The Wallonian mouse that roared
By Steven Hill
On Sunday the European Union and Canada finally signed the Comprehensive Economic and Trade Agreement, or Ceta, following an 11th hour resolution between Wallonia and the European Union.
The pressure on tiny Wallonia and its politicians was immense, as it was being blamed for scuppering a trade agreement that was seven years in the making, and turning the EU into a laughing stock before its Canadian partners and the world.
But that interpretation was overly simplistic and revealed how little has been learned from the ongoing debate over the “winners and losers of globalisation.”
Wallonia’s lonely stand raised important themes about national sovereignty, as well as the personal insecurity that many people feel today amidst the immense tidal wave of the global economy. So many sectors of the public have lost their trust and faith in political leaders, so those leaders need to go the extra kilometre to soothe public anxieties. Ceta would have been perfectly fine 10 years ago – but today? Not nearly enough.
In an era in which $20 trillion in corporate profits is stashed in overseas tax havens, robbing the public treasuries of governments around the world, a treaty for “free trade” can easily look like another type of deregulation that is going to allow corporations to get away with even more than they already do. In an era in which the European Commission has charged that Apple owes €14.5 billion in back taxes, it’s understandable why many people feel that the system is rigged.
Given that, I’m puzzled that the designers of Ceta and other free trade agreements (like TTIP) don't seem to comprehend how little credibility they have.
For example, giving multinational corporations the legal ability to sue sovereign governments - the so-called Investor-State Dispute Settlement (ISDS), and its newer version, the Investment Court System (ICS) - in near-secret tribunals not only raises suspicions but seems hopelessly outdated. It’s a leftover from the free trade agreements of the 1990s, such as the discredited North American Free Trade Agreement (Nafta). In today’s climate, including such provisions is a poison pill for any trade agreement.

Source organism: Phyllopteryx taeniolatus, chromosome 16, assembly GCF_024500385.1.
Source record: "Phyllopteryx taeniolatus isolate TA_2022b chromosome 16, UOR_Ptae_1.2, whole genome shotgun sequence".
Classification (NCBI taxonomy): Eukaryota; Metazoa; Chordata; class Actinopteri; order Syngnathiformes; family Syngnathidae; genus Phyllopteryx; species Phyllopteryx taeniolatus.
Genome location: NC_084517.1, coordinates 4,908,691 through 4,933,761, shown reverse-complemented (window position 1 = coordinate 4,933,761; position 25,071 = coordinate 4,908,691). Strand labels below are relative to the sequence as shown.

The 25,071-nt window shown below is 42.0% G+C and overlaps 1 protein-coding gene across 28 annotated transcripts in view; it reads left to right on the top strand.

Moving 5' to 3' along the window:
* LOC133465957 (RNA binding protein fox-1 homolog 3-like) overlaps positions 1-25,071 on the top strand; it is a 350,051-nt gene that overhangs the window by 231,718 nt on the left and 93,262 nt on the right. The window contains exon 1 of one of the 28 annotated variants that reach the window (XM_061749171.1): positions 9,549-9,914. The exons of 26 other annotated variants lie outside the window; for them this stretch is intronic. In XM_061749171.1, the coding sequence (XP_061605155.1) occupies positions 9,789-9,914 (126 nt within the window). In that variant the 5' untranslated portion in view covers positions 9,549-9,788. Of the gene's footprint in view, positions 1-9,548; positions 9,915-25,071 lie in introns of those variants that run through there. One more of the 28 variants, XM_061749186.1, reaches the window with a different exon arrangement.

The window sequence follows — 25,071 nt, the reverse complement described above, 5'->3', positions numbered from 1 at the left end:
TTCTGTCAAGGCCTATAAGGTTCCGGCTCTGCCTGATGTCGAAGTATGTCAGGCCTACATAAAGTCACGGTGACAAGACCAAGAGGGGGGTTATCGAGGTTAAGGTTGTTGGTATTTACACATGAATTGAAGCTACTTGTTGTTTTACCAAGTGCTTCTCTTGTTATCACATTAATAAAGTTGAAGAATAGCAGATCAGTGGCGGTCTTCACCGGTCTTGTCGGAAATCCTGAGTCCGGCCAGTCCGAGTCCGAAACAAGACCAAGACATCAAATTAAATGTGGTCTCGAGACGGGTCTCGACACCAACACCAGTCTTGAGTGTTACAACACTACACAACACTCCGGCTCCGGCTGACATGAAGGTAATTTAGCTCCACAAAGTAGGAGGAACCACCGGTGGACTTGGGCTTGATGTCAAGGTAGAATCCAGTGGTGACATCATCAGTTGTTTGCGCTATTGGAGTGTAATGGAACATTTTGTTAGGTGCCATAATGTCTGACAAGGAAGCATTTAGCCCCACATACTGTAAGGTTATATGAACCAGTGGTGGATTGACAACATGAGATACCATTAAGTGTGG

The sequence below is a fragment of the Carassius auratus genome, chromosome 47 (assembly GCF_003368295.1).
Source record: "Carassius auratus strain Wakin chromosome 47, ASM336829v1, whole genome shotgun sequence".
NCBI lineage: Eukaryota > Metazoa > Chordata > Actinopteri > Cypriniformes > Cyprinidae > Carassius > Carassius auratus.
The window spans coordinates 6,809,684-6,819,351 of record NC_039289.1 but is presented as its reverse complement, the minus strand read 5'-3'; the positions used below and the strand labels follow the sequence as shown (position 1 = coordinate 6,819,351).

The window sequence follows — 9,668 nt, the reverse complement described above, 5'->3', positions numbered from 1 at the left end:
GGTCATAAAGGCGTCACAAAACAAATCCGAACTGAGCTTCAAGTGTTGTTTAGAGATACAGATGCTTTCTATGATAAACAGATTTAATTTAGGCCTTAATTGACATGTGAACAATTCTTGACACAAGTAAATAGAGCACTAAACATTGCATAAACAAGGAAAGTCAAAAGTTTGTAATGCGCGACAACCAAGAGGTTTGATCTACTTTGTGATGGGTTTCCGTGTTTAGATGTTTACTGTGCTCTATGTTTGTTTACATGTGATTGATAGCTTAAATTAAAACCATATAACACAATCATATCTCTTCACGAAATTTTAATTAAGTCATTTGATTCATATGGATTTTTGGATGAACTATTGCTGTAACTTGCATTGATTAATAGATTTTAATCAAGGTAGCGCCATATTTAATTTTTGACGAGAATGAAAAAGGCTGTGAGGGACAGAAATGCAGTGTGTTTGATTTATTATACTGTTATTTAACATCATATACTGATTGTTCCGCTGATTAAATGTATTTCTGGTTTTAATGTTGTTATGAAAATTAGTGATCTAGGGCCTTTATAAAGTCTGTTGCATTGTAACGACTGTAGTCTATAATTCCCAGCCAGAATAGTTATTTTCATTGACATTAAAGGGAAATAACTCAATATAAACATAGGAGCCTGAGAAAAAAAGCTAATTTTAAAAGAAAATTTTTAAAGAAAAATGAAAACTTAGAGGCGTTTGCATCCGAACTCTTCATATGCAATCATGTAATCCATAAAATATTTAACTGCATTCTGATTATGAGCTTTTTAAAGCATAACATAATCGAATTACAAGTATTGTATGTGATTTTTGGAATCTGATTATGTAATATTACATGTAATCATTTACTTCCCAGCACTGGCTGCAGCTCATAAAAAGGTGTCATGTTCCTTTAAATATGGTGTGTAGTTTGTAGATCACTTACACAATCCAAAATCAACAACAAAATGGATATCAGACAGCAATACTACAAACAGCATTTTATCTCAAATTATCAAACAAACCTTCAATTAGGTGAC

ISDS lawsuits are used by corporations, both domestic and foreign, to sue sovereign governments that have passed laws that these businesses claim infringe on their “rights”. After the Fukushima nuclear disaster in 2011, Germany’s government decided to gradually phase out its nuclear power plants and redouble its efforts toward developing renewable energy.
Vattenfall, a Swedish utility company that was operating two nuclear plants in Germany, sued for €3.7 billion in compensation through an ISDS provision. This claim is still in arbitration, just one of a growing number of such cases, according to The Economist. The Canadian government has been sued numerous times by corporations through Nafta's ISDS provision, losing seven out of 20 cases which has cost them at least $158 million paid to US companies.
Corporate ISDS attacks feed into a public fear that the biggest corporations are themselves becoming sovereign creatures that are unaccountable.
To their credit, the political leaders of Wallonia stubbornly insisted on more assurance that Ceta was not going to be another misstep down the path of unravelling the sovereignty of democratically elected governments.
Sure, one can argue that Wallonia’s fears were overblown, and there’s probably a degree of truth to that. But the point is, it’s hard to know what kind of laws or politicians to trust in the current climate. Witness Donald Trump.
It seems like the experts needs to write a template for a "new free trade agreement", one that is better geared for today and not 10 years ago.
Such an updated FTA would be able to win popular support because it would include appropriate regulatory safeguards, as well as the right values that project a global vision of what trade in the 21st century ought to look like.
Such a new trade agreement should include rules for how to regulate overseas tax havens, and how to ensure that powerful corporations can’t run rampant across the globe, cherry picking the regulations that enhance their profits and undermine our societies.
Cooler heads prevailed
If the trade negotiators put half as much effort into crafting rules to crack down on overseas tax havens as they put into so-called "free trade", it would have a beneficial effect on the things that matter. Somehow the negotiators always seem to be keenly focused on lifting barriers on companies, but today that needs to be balanced with a “corporate code of ethics” and crackdowns on various corrupt business practices. How can political leaders expect to do one and not the other, and still retain trust?
I’m glad that cooler heads prevailed and that an agreement was stitched together to move forward. Too much was at stake to leave the whole treaty drowning in a quicksand of transatlantic suspicion and paralysis.
But political leaders have been forewarned (yet again): governments that do not safeguard their national interests against continued overreach by multinational corporations may soon find themselves under siege by their own populations, led by populist demagogues.
The real battle is over what kind of globalisation will prevail, and how to cope with its turbulent centrifugal forces that pull at society’s seams. Wallonia deserves credit for shining a glaring spotlight where it was needed.
Steven Hill is a political writer and was the Spring 2016 Hotlzbrinck fellow at the American Academy in Berlin. He is author of Raw Deal: How the 'Uber Economy’ and Runaway Capitalism Are Screwing American Workers.